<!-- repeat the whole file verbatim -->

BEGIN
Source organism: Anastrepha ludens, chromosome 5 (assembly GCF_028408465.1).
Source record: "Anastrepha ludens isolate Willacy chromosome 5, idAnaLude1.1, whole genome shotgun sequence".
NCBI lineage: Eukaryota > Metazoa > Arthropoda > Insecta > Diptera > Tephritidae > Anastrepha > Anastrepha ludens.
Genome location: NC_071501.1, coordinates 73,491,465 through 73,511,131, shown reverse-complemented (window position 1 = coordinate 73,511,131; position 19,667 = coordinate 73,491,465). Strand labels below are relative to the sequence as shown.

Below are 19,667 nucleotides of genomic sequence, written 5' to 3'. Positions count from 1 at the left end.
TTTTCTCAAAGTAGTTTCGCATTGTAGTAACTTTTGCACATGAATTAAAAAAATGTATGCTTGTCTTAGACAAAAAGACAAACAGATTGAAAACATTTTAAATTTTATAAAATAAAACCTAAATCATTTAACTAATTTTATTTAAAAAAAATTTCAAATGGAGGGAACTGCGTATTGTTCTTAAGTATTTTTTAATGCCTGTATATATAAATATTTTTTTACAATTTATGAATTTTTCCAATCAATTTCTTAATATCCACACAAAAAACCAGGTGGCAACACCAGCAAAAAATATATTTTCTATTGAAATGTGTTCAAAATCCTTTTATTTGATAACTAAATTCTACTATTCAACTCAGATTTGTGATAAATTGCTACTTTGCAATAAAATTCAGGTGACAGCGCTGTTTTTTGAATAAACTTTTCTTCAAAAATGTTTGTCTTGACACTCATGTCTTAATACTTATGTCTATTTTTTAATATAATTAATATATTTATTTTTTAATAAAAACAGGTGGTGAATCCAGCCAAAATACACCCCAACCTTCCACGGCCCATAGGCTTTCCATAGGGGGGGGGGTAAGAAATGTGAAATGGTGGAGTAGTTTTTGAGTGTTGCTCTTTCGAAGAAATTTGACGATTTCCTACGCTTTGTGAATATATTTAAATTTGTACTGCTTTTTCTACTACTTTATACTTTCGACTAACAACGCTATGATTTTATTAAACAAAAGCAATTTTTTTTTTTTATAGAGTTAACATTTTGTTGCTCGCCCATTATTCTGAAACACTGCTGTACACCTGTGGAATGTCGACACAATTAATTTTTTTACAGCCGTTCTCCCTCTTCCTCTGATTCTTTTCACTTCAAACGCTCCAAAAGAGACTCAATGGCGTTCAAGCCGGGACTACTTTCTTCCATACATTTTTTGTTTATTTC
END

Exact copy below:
Source organism: Anastrepha ludens, chromosome 5 (assembly GCF_028408465.1).
Source record: "Anastrepha ludens isolate Willacy chromosome 5, idAnaLude1.1, whole genome shotgun sequence".
NCBI lineage: Eukaryota > Metazoa > Arthropoda > Insecta > Diptera > Tephritidae > Anastrepha > Anastrepha ludens.
Genome location: NC_071501.1, coordinates 73,491,465 through 73,511,131, shown reverse-complemented (window position 1 = coordinate 73,511,131; position 19,667 = coordinate 73,491,465). Strand labels below are relative to the sequence as shown.

Below are 19,667 nucleotides of genomic sequence, written 5' to 3'. Positions count from 1 at the left end.
TTTTCTCAAAGTAGTTTCGCATTGTAGTAACTTTTGCACATGAATTAAAAAAATGTATGCTTGTCTTAGACAAAAAGACAAACAGATTGAAAACATTTTAAATTTTATAAAATAAAACCTAAATCATTTAACTAATTTTATTTAAAAAAAATTTCAAATGGAGGGAACTGCGTATTGTTCTTAAGTATTTTTTAATGCCTGTATATATAAATATTTTTTTACAATTTATGAATTTTTCCAATCAATTTCTTAATATCCACACAAAAAACCAGGTGGCAACACCAGCAAAAAATATATTTTCTATTGAAATGTGTTCAAAATCCTTTTATTTGATAACTAAATTCTACTATTCAACTCAGATTTGTGATAAATTGCTACTTTGCAATAAAATTCAGGTGACAGCGCTGTTTTTTGAATAAACTTTTCTTCAAAAATGTTTGTCTTGACACTCATGTCTTAATACTTATGTCTATTTTTTAATATAATTAATATATTTATTTTTTAATAAAAACAGGTGGTGAATCCAGCCAAAATACACCCCAACCTTCCACGGCCCATAGGCTTTCCATAGGGGGGGGGGTAAGAAATGTGAAATGGTGGAGTAGTTTTTGAGTGTTGCTCTTTCGAAGAAATTTGACGATTTCCTACGCTTTGTGAATATATTTAAATTTGTACTGCTTTTTCTACTACTTTATACTTTCGACTAACAACGCTATGATTTTATTAAACAAAAGCAATTTTTTTTTTTTATAGAGTTAACATTTTGTTGCTCGCCCATTATTCTGAAACACTGCTGTACACCTGTGGAATGTCGACACAATTAATTTTTTTACAGCCGTTCTCCCTCTTCCTCTGATTCTTTTCACTTCAAACGCTCCAAAAGAGACTCAATGGCGTTCAAGCCGGGACTACTTTCTTCCATACATTTTTTGTTTATTTC